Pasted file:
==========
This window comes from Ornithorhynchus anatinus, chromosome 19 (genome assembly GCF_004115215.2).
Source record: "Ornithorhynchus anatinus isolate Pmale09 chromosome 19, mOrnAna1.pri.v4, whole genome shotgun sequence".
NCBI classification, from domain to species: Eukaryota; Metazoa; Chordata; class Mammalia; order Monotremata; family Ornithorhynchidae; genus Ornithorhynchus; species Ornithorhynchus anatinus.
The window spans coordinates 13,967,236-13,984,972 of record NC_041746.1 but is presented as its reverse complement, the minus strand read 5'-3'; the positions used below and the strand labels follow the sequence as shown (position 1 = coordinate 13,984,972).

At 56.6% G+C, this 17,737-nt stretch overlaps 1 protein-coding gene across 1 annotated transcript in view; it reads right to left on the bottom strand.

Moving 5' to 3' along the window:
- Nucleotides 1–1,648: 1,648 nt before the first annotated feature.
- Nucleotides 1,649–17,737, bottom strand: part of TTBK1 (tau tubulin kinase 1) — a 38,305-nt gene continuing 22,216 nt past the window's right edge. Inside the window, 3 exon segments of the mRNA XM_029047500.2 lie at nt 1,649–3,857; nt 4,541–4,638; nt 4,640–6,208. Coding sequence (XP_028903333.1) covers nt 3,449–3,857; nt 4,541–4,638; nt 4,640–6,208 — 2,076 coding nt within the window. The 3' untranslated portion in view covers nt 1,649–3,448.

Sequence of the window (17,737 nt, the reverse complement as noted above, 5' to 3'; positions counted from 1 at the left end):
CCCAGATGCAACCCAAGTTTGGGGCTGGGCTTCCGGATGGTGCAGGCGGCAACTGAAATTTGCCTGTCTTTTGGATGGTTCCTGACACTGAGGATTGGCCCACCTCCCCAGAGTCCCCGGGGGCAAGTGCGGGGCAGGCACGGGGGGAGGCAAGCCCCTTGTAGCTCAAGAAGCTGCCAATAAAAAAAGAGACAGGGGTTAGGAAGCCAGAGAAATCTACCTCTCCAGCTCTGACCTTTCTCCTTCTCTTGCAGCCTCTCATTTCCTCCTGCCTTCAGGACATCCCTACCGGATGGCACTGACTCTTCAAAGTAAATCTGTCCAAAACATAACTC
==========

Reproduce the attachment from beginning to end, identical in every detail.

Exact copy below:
This window comes from Ornithorhynchus anatinus, chromosome 19 (genome assembly GCF_004115215.2).
Source record: "Ornithorhynchus anatinus isolate Pmale09 chromosome 19, mOrnAna1.pri.v4, whole genome shotgun sequence".
NCBI classification, from domain to species: Eukaryota; Metazoa; Chordata; class Mammalia; order Monotremata; family Ornithorhynchidae; genus Ornithorhynchus; species Ornithorhynchus anatinus.
The window spans coordinates 13,967,236-13,984,972 of record NC_041746.1 but is presented as its reverse complement, the minus strand read 5'-3'; the positions used below and the strand labels follow the sequence as shown (position 1 = coordinate 13,984,972).

At 56.6% G+C, this 17,737-nt stretch overlaps 1 protein-coding gene across 1 annotated transcript in view; it reads right to left on the bottom strand.

Moving 5' to 3' along the window:
- Nucleotides 1–1,648: 1,648 nt before the first annotated feature.
- Nucleotides 1,649–17,737, bottom strand: part of TTBK1 (tau tubulin kinase 1) — a 38,305-nt gene continuing 22,216 nt past the window's right edge. Inside the window, 3 exon segments of the mRNA XM_029047500.2 lie at nt 1,649–3,857; nt 4,541–4,638; nt 4,640–6,208. Coding sequence (XP_028903333.1) covers nt 3,449–3,857; nt 4,541–4,638; nt 4,640–6,208 — 2,076 coding nt within the window. The 3' untranslated portion in view covers nt 1,649–3,448.

Sequence of the window (17,737 nt, the reverse complement as noted above, 5' to 3'; positions counted from 1 at the left end):
CCCAGATGCAACCCAAGTTTGGGGCTGGGCTTCCGGATGGTGCAGGCGGCAACTGAAATTTGCCTGTCTTTTGGATGGTTCCTGACACTGAGGATTGGCCCACCTCCCCAGAGTCCCCGGGGGCAAGTGCGGGGCAGGCACGGGGGGAGGCAAGCCCCTTGTAGCTCAAGAAGCTGCCAATAAAAAAAGAGACAGGGGTTAGGAAGCCAGAGAAATCTACCTCTCCAGCTCTGACCTTTCTCCTTCTCTTGCAGCCTCTCATTTCCTCCTGCCTTCAGGACATCCCTACCGGATGGCACTGACTCTTCAAAGTAAATCTGTCCAAAACATAACTC